Born: 24 August, 1926, in Liverpool. Died: 19 April, 2014 in Brooklyn Heights, USA, aged 87.
Hamish Maxwell successfully steered the US conglomerate Philip Morris through many of its mammoth takeover bids. At the same time he modernised the company and made it competitive in world markets. In Philip Morris’ 1985 purchase of General Foods and its 1988 takeover of Kraft, Maxwell displayed a shrewd and determined strategy that ensured the success of the take-overs.
He did much to diversify Philip Morris from its historic base as a US cigarette producer and branch it out into the food and drink industries. His sharp brain and canny business acumen were all qualities Maxwell had honed in his youth during the war in Scotland.
By the time he landed the top job at Philip Morris in 1983 the company had global interests and he expanded it with astute acquisitions. During his stewardship of Philip Morris it briefly became the biggest company in the world by market capitalisation.
His visionary management enabled the company to hold a commanding place in the burgeoning and fiercely competitive service industry. That, alone, is a considerable commercial legacy.
Hamish William Hyslop Maxwell was born into a family with long connections with the tobacco industry. His father spent some years in Aberdeenshire when he was in charge of the UK’s wartime supply of cigarettes. His mother, Doris Galbraith, had strong Scottish connections through her own family.
Maxwell attended Glenalmond College in Perthshire and remained a devoted supporter of the school all his life. He gave handsome gifts on several occasions to the school’s appeals – notably the new science buildings and the refurbishing the chapel organ.
Maxwell read history at Trinity Hall, Cambridge University (1944–47) and then did his national service in the RAF. He remained a strong supporter of Trinity Hall throughout his life.
He went to work for Thomas Cook, the travel company, which sent him to its New York office. Maxwell decided to make his career in America and joined Philip Morris, gaining worldwide experience, firstly of the business principally in the Asia-Pacific region before being appointed to senior executive posts in the US market.
In 37 years with Philip Morris, culminating as a distinguished and respected chairman and chief executive from 1984 to 1991, Maxwell guided the company through judicious expansions and embracing new technology.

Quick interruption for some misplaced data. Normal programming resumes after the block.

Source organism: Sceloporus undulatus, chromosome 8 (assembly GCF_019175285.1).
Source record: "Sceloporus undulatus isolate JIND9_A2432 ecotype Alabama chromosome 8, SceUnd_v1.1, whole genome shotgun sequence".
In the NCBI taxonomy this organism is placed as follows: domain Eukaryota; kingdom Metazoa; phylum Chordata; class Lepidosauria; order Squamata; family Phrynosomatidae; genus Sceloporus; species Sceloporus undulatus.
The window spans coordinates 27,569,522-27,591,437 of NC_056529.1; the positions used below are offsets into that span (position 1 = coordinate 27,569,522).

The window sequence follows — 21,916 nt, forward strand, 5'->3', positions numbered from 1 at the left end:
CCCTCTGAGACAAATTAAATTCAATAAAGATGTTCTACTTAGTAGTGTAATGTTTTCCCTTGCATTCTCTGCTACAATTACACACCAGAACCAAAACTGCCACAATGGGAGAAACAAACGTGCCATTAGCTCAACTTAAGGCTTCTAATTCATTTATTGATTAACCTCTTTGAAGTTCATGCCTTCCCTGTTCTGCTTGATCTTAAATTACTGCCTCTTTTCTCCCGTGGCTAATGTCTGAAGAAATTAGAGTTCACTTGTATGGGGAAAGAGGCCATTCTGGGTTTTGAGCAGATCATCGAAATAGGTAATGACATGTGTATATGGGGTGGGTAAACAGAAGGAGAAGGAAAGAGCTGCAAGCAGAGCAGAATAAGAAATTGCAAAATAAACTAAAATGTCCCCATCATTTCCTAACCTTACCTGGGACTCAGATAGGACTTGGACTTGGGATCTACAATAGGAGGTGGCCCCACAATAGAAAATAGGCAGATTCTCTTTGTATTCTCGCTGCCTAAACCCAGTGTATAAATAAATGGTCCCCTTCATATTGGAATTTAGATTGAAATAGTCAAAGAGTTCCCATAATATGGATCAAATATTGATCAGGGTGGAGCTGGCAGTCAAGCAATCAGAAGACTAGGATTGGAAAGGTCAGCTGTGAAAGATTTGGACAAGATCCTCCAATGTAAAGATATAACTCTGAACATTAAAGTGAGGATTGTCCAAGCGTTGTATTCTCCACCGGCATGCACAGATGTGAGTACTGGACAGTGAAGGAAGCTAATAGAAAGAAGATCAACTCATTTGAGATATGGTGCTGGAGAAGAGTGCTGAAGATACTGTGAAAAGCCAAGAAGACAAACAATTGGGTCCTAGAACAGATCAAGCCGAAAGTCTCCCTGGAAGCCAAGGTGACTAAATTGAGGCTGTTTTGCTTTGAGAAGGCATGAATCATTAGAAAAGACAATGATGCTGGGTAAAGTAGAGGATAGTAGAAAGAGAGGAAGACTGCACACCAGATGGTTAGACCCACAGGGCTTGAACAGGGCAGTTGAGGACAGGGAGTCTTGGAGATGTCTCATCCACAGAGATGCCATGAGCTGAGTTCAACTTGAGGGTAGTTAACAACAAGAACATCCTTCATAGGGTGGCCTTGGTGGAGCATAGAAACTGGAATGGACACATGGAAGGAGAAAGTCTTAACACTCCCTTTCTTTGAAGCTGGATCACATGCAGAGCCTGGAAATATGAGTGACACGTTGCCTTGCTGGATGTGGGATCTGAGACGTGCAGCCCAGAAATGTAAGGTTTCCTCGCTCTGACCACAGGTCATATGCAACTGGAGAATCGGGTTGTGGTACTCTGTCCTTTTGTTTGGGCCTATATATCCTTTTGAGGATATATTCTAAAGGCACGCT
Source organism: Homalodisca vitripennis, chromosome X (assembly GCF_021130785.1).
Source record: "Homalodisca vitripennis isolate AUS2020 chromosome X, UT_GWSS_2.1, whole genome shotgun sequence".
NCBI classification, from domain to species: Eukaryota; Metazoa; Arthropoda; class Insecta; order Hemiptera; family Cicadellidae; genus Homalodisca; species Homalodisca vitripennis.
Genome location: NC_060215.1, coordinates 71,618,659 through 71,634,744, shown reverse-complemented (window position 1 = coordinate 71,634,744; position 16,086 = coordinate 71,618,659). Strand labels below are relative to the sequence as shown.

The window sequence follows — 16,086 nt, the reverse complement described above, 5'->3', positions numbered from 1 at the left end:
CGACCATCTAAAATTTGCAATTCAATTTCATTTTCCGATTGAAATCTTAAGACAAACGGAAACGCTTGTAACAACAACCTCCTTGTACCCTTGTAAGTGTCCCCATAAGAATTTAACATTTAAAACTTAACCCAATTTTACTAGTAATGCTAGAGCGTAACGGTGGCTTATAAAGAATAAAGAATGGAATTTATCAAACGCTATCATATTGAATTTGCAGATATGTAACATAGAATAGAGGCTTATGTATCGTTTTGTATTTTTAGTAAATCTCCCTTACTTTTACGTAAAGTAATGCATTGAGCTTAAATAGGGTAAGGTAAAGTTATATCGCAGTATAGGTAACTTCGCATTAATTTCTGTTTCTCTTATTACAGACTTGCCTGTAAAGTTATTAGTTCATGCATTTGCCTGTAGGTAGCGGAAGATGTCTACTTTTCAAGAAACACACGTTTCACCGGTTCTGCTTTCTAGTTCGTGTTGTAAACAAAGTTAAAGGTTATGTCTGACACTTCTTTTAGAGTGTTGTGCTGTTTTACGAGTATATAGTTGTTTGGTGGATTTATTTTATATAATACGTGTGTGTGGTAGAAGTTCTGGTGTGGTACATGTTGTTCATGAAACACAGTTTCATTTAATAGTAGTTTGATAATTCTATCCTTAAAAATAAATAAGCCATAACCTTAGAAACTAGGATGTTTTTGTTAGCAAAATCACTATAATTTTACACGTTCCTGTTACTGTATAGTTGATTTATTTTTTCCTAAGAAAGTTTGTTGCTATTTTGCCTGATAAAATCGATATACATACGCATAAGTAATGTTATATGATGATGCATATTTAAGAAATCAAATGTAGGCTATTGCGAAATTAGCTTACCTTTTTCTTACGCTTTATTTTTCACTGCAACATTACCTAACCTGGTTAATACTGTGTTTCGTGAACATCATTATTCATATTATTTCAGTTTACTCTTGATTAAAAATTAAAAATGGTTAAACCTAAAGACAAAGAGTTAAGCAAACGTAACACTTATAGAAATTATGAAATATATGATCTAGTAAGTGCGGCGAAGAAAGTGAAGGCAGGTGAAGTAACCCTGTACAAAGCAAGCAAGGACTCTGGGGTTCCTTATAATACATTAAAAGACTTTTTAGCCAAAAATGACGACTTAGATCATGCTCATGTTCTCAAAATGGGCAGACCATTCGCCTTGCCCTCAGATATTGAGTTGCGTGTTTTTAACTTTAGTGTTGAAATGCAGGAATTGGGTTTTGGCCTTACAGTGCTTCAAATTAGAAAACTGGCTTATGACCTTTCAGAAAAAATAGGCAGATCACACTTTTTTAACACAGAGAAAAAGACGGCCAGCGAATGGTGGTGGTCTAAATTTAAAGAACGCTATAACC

For example, in 1981, he played a defining role in helping Philip Morris beat competitor RJ Reynolds to acquire a 25 per cent stake in Rothmans International, the British cigarette maker. Colleagues said Maxwell “snatched the deal out of Reynolds’s briefcase”.
Four years later Maxwell spent $5.8 billion buying General Foods, the owners of Maxwell House and Birds Eye. In 1988 he pulled off another major deal when won a fiercely fought battle worth $13bn for the Kraft Foods empire. Time magazine called it a “coup, with an unusually smooth resolution”.
These many bids made Philip Morris a multi-million dollar conglomerate which owned such famous brand names as Kraft’s Miracle Whip salad dressing, Philip Morris’s Marlboro cigarettes and Miller beer.
Maxwell responded to the cut-and-thrust of bids with zest. He controlled his close-knit team of financial advisers with a firm grasp of all the facts. He formed a close connection with Sir Martin Sorrell, whose WPP advertising empire he chaired for five years when he retired in 1991.
As Sir Martin puts it, steely determination ensured Maxwell’s business success but, “Hamish was very much a gentleman . . . he was the best chairman WPP ever had.”
Maxwell was one of the first international businessmen who recognised the importance of brands and brand loyalty. Even at home the family fridge was only stocked with Kraft cheeses and the company’s beers.
“It was always a running family joke,” recalled one of his daughters. Although he had been a lifelong smoker, Maxwell had given it up over ten years ago.
After Maxwell’s departure Philip Morris went under further big corporate changes. In 2003 it became the Virginia-based Altria Group, having sold off Kraft in 2001. Today, Altria is the largest seller of tobacco in the United States.
Maxwell was a lover of music and a keen patron of the avant-garde Brooklyn Academy of Music. He much enjoyed opera, family life and his homes in New York and Florida’s Palm Beach.
Fortune Magazine named him the 24th “Biggest Boss” in the US and commented: “It’s hard to emphasise how down-to-earth this guy is. He has a humanity that most CEOs lose.’’
His wife, Georgene, died last year. Maxwell is survived by their two daughters.